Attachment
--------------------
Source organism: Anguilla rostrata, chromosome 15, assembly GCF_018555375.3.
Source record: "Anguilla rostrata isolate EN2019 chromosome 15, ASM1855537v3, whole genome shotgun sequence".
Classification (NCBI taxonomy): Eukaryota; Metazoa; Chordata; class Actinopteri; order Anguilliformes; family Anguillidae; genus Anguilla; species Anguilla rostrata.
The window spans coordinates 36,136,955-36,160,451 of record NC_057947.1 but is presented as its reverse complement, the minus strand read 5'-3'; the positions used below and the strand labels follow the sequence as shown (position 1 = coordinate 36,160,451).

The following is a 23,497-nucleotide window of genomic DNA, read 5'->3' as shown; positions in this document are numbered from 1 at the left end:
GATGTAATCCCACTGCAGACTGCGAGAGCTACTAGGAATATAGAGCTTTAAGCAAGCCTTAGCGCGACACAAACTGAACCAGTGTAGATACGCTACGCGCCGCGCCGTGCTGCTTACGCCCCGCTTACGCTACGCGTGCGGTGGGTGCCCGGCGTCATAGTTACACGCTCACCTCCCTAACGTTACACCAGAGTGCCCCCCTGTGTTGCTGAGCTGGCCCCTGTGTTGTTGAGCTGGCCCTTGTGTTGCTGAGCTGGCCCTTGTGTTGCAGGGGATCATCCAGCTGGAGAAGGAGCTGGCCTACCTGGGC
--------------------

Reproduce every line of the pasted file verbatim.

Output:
Source organism: Anguilla rostrata, chromosome 15, assembly GCF_018555375.3.
Source record: "Anguilla rostrata isolate EN2019 chromosome 15, ASM1855537v3, whole genome shotgun sequence".
Classification (NCBI taxonomy): Eukaryota; Metazoa; Chordata; class Actinopteri; order Anguilliformes; family Anguillidae; genus Anguilla; species Anguilla rostrata.
The window spans coordinates 36,136,955-36,160,451 of record NC_057947.1 but is presented as its reverse complement, the minus strand read 5'-3'; the positions used below and the strand labels follow the sequence as shown (position 1 = coordinate 36,160,451).

The following is a 23,497-nucleotide window of genomic DNA, read 5'->3' as shown; positions in this document are numbered from 1 at the left end:
GATGTAATCCCACTGCAGACTGCGAGAGCTACTAGGAATATAGAGCTTTAAGCAAGCCTTAGCGCGACACAAACTGAACCAGTGTAGATACGCTACGCGCCGCGCCGTGCTGCTTACGCCCCGCTTACGCTACGCGTGCGGTGGGTGCCCGGCGTCATAGTTACACGCTCACCTCCCTAACGTTACACCAGAGTGCCCCCCTGTGTTGCTGAGCTGGCCCCTGTGTTGTTGAGCTGGCCCTTGTGTTGCTGAGCTGGCCCTTGTGTTGCAGGGGATCATCCAGCTGGAGAAGGAGCTGGCCTACCTGGGC